What Causes Hot Flashes and How Do I Prevent Them?
If you're looking for how to prevent hot flashes, you're in the right place. Read on to find out what you can expect as you transition into menopause and the types of treatment available to help minimize your vasomotor symptoms of menopause (VMS).
What are the common symptoms of menopause?
Menopause is defined as the point at which a woman has not menstruated in 12 consecutive months, according to the North American Menopause Society (NAMS). The average age of menopause in the United States is 51.
For many women, however, the menopausal transition (also known as perimenopause) begins years ahead of time, with a variety of symptoms signaling its arrival.
Hot flashes can be a fleeting sense of warmth that is mildly disturbing or be very disruptive to work, sleep and quality of life.
These menopause symptoms include:
- Missing or irregular periods
- Vasomotor symptoms (hot flashes and night sweats)
- Vaginal dryness
- Sleep disturbances and insomnia
- Mood swings
This article will discuss the vasomotor symptoms of menopause you may experience and what treatment options are available for you.
What does a hot flash feel like?
The vasomotor symptoms of menopause are more commonly called hot flashes and night sweats. Night sweats are hot flashes that occur at night.
"Hot flashes can be quite variable," said Robin Noble, M.D., a board-certified gynecologist in Portland, Maine and chief medical officer of Let's Talk Menopause, a national nonprofit organization.
"For some, a fleeting sense of warmth that is mildly disturbing; for others, they can be very disruptive to work, sleep and quality of life," Noble continued. "They can be associated with sweats, facial flushing, heart palpitations, increased anxiety, as well as embarrassment."
Sometimes hot flashes are followed by chills, and night sweats can wake a person from sleep, which contributes to the sleep disturbances experienced during perimenopause.
Why are hot flashes worse at night?
Hormone levels fluctuate throughout the day and night. For some women, those fluctuations result in waking up drenched in sweat. Sugar, stress or caffeine could all be triggers, according to the Cleveland Clinic. Look at your diet and see if what you consume in the evening is triggering a night of hot flashes.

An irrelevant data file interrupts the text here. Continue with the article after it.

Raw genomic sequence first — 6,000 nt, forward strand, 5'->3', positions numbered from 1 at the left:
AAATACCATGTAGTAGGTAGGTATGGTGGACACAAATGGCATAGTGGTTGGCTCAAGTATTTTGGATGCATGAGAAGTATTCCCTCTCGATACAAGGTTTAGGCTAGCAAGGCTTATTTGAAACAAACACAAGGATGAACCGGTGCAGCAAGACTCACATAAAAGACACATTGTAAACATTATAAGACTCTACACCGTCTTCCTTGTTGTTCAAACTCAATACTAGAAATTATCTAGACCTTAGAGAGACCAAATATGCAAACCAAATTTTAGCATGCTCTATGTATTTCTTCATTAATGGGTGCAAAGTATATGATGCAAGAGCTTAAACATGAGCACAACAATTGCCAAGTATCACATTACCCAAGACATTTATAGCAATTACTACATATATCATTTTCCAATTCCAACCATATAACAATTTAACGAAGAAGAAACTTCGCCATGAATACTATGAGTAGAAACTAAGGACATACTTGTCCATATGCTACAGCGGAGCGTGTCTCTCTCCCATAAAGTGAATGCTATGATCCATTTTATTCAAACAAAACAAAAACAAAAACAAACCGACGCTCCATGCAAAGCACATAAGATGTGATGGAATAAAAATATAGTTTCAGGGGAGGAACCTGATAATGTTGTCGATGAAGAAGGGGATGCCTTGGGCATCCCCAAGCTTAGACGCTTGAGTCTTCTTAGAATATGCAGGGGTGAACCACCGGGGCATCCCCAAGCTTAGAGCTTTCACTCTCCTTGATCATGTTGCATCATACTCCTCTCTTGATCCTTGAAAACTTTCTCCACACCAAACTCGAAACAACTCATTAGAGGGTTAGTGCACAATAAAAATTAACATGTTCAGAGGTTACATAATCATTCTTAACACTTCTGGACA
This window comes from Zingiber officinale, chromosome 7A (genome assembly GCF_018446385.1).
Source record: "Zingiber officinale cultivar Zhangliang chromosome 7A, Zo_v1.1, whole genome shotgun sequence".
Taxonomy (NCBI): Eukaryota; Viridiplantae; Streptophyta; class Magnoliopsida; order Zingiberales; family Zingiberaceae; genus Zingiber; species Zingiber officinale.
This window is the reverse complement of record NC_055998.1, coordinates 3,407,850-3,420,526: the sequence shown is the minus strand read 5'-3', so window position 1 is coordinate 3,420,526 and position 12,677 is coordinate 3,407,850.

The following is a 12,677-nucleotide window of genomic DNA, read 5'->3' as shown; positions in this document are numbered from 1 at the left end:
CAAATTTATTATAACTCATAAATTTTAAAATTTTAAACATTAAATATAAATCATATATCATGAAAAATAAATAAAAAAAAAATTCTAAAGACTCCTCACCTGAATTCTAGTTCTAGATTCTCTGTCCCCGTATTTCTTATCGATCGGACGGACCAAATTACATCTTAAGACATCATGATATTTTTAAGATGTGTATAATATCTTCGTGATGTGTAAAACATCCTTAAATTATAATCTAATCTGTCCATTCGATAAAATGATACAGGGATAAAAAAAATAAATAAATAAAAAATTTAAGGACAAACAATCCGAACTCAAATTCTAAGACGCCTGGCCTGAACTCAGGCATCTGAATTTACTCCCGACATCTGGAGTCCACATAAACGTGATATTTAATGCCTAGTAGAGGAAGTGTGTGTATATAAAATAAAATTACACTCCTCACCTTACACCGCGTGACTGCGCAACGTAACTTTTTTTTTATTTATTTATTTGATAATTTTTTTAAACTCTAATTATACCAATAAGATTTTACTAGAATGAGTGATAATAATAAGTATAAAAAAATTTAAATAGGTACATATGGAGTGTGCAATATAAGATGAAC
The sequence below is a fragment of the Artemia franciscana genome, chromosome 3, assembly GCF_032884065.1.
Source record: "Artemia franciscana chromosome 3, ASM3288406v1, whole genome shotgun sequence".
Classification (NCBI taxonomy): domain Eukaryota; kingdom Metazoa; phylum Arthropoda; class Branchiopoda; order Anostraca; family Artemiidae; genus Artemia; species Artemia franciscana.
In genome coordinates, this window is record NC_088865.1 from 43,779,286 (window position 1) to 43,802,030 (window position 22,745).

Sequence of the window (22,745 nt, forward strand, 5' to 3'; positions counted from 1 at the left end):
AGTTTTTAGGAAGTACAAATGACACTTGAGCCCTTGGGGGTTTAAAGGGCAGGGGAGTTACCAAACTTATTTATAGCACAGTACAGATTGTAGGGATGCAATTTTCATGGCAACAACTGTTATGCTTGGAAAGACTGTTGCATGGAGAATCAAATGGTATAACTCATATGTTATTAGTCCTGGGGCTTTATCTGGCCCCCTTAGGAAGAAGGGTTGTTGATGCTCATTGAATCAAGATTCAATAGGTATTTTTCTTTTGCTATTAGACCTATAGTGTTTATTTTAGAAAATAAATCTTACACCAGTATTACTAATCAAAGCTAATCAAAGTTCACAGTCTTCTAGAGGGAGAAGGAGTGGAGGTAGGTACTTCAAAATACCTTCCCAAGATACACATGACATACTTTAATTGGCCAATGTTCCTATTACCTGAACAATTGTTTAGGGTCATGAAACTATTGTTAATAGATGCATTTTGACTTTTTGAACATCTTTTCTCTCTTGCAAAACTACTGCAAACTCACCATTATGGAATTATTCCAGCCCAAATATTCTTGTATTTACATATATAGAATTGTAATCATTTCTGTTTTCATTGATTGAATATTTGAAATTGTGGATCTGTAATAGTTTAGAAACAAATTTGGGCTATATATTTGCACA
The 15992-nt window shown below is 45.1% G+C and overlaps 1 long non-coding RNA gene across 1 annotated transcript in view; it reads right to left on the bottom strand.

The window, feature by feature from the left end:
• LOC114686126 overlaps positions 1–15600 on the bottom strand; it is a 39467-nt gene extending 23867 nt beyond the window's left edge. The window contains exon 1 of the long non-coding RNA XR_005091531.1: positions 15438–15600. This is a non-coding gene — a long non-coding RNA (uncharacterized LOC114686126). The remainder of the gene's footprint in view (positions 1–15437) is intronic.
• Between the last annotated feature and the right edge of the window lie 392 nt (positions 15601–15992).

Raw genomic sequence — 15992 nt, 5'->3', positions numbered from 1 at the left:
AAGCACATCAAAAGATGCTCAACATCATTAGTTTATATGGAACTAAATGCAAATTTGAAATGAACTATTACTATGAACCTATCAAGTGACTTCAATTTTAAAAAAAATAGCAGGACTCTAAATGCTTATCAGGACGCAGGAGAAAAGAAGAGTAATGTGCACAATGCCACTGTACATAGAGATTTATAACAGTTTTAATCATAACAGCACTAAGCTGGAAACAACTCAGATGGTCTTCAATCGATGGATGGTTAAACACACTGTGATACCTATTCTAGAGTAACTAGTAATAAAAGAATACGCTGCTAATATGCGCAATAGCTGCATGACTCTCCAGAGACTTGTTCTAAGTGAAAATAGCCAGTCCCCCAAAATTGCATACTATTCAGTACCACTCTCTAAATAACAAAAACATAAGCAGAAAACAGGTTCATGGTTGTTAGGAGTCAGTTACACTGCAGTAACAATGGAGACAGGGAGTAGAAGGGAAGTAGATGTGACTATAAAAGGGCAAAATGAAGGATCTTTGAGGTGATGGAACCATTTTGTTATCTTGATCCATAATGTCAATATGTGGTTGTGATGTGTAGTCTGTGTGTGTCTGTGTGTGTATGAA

How common are hot flashes and night sweats?
"Hot flashes and night sweats are extremely common during the menopausal transition," said Michael Green, M.D., a board-certified OB-GYN in Lake Arrowhead, California, and chief medical officer of Winona, a menopause care and wellness center.
Up to 80 percent of women will experience vasomotor symptoms during the menopausal transition, according to the large, longitudinal Women's Health Study known as SWAN.
This study suggested that the "occurrence and frequency of VMS peak in the late perimenopause and early postmenopausal years, or the several years surrounding the final menstrual period." However, the research also found that for a "sizable minority" of women, hot flashes and night sweats can begin at an earlier age and last into their 60s and 70s.
"Hot flashes are tremendously variable. They can be mild to disruptive, and they can last for a few weeks or months to upwards of 15 years," Noble confirmed.
When your estrogen levels decrease in the menopause transition, the cells in your hypothalamus get triggered to tell your body it is hot, causing a hot flash or night sweat.
"Hot flashes can begin 10 years prior to an individual's final period. Some women begin to experience hot flashes even though their period is regular each month," added Barbra Hanna, D.O., a board-certified OB-GYN and NAMS-certified menopause specialist in Wheaton, Illinois, and founder of MyMenopauseRx, an online doctor's office devoted to menopause healthcare.